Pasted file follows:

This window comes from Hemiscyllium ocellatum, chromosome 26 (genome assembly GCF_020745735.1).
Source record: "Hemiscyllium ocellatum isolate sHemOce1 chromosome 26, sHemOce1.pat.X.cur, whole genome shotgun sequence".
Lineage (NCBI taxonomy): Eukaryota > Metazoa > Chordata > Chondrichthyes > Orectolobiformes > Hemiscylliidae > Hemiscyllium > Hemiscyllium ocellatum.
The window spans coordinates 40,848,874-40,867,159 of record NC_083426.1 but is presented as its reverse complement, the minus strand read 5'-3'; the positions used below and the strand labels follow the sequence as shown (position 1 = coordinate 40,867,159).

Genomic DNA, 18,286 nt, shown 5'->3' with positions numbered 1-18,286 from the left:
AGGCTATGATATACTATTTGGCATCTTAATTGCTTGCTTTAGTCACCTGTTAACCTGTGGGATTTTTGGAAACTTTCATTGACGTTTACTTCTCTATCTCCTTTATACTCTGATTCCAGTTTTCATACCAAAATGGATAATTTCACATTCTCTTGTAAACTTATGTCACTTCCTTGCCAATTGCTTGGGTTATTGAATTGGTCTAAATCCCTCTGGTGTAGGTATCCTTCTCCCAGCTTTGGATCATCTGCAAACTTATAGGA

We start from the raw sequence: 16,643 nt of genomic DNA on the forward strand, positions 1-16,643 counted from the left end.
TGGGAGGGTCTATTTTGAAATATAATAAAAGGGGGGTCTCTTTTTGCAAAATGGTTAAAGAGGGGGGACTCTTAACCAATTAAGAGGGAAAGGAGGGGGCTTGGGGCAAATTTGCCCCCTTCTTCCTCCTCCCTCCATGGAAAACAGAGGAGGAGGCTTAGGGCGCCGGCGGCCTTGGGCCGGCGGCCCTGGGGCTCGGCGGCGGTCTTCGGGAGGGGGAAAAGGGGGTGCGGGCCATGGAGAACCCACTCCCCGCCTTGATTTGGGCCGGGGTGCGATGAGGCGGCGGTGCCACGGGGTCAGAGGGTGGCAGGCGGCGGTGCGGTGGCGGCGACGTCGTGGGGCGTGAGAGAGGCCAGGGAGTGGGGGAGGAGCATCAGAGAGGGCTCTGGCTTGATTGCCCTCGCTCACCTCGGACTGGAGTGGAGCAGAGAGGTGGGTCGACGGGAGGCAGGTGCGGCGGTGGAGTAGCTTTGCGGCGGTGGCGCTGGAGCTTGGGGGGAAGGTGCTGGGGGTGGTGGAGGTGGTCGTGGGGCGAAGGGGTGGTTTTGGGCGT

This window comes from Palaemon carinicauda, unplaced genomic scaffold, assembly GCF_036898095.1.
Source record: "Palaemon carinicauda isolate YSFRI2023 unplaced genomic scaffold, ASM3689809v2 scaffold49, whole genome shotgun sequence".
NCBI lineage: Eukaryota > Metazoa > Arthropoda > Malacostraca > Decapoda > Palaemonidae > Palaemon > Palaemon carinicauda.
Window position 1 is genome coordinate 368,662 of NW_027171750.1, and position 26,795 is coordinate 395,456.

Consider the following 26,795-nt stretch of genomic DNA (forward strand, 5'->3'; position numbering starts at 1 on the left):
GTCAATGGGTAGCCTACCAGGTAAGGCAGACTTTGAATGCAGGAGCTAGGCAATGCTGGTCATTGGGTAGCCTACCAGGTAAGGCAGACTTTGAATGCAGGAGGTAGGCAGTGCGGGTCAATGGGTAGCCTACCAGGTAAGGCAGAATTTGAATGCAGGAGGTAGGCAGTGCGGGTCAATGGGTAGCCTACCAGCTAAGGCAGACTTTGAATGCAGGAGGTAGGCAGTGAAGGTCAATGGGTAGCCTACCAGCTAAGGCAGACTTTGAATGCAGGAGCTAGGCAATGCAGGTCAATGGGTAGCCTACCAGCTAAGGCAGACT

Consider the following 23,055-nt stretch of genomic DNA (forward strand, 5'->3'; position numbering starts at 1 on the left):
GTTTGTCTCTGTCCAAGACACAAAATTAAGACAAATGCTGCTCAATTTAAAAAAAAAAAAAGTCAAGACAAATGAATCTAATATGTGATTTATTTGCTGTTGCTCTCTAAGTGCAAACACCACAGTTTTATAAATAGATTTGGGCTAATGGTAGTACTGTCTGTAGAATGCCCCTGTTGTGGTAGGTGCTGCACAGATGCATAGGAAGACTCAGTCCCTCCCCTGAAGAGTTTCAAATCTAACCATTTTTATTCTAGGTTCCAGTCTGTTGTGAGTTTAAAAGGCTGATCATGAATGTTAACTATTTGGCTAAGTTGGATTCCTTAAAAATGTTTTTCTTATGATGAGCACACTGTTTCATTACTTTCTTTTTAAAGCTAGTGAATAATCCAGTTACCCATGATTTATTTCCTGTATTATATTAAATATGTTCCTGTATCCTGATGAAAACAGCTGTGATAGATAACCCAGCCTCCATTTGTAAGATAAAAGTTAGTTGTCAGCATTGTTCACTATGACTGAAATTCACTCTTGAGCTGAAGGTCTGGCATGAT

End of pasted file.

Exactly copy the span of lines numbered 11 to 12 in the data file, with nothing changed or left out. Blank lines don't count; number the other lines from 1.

NCBI lineage: Eukaryota > Metazoa > Arthropoda > Malacostraca > Decapoda > Palaemonidae > Palaemon > Palaemon carinicauda.
Window position 1 is genome coordinate 368,662 of NW_027171750.1, and position 26,795 is coordinate 395,456.